The Finite Show - as a method to provide tutorial instruction on
assigned homework problems in the freshman Finite Mathematics course, which
has an enrollment of approximately 5,000 students each year. The program
was very popular with students and improved their learning. But the high
production costs precluded the continuation of live shows after the
end of the Lilly grant. Instead, The Finite Show
went into reruns of the video-taped highlights. However, after several years,
even these became impractical due to costs and the deterioration of
the video tapes. Because of the instructional value of these
video tutorials, they were converted into Real-Player streaming videos. WeBWorK
versions of the video-taped homework problems were created, and links
to the streaming videos were incorporated into the WeBWorK problems
so that students could watch real-time solutions of generic versions
of the problems that they couldn't solve on their own.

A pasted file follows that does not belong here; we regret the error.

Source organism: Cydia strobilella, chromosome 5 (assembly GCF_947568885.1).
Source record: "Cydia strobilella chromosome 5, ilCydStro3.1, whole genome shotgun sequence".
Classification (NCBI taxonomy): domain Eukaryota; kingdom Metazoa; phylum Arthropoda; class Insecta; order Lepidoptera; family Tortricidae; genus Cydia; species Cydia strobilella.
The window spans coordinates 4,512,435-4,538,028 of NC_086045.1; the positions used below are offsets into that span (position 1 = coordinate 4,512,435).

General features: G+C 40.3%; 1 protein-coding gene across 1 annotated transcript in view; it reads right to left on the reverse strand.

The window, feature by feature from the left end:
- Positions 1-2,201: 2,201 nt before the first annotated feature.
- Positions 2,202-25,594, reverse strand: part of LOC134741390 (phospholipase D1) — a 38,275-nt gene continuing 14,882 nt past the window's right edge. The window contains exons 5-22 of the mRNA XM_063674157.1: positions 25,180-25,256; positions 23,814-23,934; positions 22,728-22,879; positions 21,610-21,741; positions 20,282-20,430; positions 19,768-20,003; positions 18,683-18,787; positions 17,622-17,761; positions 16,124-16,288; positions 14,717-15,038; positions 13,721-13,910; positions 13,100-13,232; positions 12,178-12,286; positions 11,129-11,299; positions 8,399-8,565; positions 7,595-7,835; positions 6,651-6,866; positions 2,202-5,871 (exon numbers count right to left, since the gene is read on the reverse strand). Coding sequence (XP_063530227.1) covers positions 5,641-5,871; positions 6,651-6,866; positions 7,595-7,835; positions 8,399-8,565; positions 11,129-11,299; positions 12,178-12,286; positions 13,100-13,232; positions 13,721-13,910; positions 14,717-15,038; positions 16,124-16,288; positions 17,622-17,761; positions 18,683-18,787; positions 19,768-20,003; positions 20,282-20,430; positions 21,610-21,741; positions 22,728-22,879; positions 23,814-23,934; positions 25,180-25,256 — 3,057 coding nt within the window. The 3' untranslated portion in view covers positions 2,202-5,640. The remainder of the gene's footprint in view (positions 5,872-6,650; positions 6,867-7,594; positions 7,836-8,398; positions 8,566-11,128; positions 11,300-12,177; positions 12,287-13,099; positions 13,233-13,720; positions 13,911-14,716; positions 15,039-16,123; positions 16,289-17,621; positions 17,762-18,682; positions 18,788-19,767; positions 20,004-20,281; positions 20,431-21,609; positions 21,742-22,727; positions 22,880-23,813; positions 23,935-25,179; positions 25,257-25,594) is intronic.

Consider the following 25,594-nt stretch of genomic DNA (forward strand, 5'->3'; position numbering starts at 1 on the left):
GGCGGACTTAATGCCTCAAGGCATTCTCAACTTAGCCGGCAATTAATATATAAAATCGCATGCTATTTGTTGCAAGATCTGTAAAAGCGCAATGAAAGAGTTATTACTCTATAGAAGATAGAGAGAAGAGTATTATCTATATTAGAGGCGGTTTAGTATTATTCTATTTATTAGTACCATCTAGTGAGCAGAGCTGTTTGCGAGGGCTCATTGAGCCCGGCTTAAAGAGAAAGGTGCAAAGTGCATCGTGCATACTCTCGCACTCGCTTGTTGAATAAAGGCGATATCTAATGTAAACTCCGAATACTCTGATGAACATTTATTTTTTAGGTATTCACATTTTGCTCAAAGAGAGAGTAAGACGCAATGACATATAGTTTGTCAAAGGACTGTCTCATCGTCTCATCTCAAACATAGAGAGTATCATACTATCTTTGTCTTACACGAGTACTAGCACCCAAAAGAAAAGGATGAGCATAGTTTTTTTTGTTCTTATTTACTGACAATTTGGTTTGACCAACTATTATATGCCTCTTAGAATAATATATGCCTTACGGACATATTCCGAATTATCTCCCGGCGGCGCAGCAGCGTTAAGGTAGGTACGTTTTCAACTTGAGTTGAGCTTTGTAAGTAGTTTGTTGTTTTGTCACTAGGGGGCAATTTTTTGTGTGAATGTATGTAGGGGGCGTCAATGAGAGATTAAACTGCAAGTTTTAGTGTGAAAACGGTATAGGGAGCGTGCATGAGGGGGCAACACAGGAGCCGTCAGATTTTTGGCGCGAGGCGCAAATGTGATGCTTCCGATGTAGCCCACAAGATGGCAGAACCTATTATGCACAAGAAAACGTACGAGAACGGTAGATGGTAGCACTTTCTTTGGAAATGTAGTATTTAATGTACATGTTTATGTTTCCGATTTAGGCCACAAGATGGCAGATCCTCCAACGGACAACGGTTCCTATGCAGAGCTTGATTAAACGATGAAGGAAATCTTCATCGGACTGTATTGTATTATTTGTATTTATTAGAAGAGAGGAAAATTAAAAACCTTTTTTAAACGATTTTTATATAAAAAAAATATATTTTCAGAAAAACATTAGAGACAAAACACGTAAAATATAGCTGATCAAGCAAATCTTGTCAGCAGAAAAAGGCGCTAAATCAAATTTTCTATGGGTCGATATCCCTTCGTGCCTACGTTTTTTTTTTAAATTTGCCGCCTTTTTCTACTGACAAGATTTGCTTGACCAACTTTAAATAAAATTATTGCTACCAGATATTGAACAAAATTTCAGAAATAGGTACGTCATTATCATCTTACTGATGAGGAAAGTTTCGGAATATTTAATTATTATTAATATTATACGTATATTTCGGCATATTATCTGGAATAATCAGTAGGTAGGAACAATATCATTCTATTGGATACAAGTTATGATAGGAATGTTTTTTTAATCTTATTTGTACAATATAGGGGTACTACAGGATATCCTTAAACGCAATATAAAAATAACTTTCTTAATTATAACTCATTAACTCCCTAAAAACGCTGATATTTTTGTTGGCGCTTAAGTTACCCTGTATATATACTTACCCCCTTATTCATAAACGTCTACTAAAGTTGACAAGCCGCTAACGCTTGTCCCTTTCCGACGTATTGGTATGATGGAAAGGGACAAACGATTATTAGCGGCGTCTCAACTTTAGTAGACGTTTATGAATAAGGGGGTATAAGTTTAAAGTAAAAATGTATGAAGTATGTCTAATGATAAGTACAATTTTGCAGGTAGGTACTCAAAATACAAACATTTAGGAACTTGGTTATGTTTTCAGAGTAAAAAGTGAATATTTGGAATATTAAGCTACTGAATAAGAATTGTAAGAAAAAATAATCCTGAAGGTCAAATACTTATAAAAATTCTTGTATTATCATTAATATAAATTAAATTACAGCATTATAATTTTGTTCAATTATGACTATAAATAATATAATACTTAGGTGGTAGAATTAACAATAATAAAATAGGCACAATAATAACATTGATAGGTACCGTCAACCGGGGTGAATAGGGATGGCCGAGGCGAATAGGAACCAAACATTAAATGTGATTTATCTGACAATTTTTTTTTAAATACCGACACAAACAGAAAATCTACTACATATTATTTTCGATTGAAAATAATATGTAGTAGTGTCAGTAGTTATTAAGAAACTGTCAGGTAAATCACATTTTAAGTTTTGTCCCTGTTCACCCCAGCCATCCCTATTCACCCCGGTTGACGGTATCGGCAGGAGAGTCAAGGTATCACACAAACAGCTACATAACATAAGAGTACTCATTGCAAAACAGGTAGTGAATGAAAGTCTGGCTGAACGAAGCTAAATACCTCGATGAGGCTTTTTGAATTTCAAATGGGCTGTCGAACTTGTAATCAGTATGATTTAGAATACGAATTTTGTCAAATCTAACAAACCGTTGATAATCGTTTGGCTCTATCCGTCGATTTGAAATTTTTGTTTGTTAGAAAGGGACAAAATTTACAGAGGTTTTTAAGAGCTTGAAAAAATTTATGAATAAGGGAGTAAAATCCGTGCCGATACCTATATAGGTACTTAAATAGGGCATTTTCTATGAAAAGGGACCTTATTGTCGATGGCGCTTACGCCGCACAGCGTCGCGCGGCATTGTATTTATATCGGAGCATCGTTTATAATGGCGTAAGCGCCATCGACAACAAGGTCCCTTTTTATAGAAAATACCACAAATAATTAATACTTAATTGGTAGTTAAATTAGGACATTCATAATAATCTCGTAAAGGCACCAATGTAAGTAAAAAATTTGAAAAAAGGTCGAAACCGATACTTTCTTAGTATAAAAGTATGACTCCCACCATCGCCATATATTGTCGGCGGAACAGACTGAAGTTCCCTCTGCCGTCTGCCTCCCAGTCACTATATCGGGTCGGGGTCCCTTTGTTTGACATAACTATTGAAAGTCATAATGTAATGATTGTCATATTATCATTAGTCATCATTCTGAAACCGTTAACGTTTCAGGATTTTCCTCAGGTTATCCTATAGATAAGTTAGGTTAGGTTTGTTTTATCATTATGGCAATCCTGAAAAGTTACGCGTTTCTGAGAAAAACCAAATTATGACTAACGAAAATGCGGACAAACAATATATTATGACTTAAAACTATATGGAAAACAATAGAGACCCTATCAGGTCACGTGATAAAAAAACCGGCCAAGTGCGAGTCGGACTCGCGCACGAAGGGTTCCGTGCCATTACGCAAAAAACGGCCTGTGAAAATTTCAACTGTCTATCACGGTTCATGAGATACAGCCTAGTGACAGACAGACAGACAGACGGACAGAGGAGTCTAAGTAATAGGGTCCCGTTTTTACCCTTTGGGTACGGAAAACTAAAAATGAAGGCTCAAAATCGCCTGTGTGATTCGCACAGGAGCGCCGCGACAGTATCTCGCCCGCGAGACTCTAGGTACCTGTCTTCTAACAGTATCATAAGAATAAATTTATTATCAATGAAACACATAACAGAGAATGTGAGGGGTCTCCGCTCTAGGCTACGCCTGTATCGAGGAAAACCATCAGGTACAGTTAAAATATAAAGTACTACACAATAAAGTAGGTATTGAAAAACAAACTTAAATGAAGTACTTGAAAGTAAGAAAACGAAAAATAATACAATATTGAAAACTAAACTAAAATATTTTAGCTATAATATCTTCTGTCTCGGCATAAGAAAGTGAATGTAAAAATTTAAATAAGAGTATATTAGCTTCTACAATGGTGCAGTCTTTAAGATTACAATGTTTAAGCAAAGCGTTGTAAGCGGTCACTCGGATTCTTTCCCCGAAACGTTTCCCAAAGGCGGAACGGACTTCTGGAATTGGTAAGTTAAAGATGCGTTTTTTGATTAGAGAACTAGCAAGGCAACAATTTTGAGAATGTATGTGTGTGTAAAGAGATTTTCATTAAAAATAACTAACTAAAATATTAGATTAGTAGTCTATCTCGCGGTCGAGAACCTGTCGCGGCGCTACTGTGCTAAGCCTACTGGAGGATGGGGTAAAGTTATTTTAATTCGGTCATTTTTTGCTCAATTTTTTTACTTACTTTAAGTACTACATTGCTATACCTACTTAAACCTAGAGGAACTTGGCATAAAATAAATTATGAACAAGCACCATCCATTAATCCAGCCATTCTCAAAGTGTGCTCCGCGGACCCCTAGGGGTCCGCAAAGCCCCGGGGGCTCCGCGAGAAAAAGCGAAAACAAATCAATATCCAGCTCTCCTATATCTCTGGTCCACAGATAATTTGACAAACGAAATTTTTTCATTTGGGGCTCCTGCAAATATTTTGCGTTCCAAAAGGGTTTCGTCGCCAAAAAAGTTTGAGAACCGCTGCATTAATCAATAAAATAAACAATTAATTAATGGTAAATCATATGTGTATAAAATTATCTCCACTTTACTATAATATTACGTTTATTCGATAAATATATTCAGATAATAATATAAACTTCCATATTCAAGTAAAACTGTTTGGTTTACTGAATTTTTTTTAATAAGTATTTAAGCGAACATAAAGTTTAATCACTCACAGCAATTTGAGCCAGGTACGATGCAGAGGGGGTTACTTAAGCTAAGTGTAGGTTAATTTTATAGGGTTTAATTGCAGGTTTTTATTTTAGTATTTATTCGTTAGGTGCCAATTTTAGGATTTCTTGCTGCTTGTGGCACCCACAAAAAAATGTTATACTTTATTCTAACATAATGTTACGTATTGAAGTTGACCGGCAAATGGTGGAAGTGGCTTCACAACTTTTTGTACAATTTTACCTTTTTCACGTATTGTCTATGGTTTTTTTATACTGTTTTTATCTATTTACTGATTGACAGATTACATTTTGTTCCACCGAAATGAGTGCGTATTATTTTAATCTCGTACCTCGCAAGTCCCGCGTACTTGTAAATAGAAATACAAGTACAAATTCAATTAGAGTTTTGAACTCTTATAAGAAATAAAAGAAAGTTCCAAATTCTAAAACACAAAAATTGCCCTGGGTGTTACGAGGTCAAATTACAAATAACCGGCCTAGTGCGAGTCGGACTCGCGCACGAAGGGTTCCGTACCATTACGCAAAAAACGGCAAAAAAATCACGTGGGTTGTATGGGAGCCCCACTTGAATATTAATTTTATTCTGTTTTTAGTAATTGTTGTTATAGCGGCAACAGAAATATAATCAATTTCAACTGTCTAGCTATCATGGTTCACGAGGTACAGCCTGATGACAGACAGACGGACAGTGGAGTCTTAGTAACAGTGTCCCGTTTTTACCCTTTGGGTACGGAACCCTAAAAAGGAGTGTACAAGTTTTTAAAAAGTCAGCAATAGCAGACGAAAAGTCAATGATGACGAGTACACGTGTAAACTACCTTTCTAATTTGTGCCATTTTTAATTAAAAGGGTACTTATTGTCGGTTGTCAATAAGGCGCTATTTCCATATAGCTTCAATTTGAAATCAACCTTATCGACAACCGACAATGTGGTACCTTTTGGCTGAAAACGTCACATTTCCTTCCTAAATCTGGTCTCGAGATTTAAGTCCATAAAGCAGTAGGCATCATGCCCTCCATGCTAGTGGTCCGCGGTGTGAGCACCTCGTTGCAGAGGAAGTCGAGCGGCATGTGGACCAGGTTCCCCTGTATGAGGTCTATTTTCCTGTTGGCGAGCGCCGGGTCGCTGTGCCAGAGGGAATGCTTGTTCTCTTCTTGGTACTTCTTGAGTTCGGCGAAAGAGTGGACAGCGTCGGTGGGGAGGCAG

These streaming video solutions have proved to be both very popular with students
and highly productive instructional tools.
Because of the instructional value of these streaming videos, there has been
a desire to create comparable videos for other courses, especially a high enrollment business
calculus course, based on the Applied Calculus textbook by
Hughes-Hallet et al . But repeating the grant-funded process
of an actual television series is not an option.
Instead, following the lead of the Prof. Carl Wassgren of Purdue University's Mechanical Engineering Department,
we have found that one can use a Tablet PC equipped with TechSmith's
Camtasia Studio video-capture software to produce short, narrated, streaming video solutions
of generic versions of WeBWorK problems, which can be linked into the text
of WeBWorK problems. These videos provide real-time tutorials to help students
learn the theory and processes required to solve homework problems.
This talk will provide a demonstration of these tutorials and their production.
Question & Answer Session
Vicki Roth, University of Rochester
Saturday, August 12, 3:30 - 4:00
Vicki will lead a Question & Answer Session for any questions relation to
Posted by Arnold K. Pizer on 7/17/06; 12:47:17 PM
from the dept.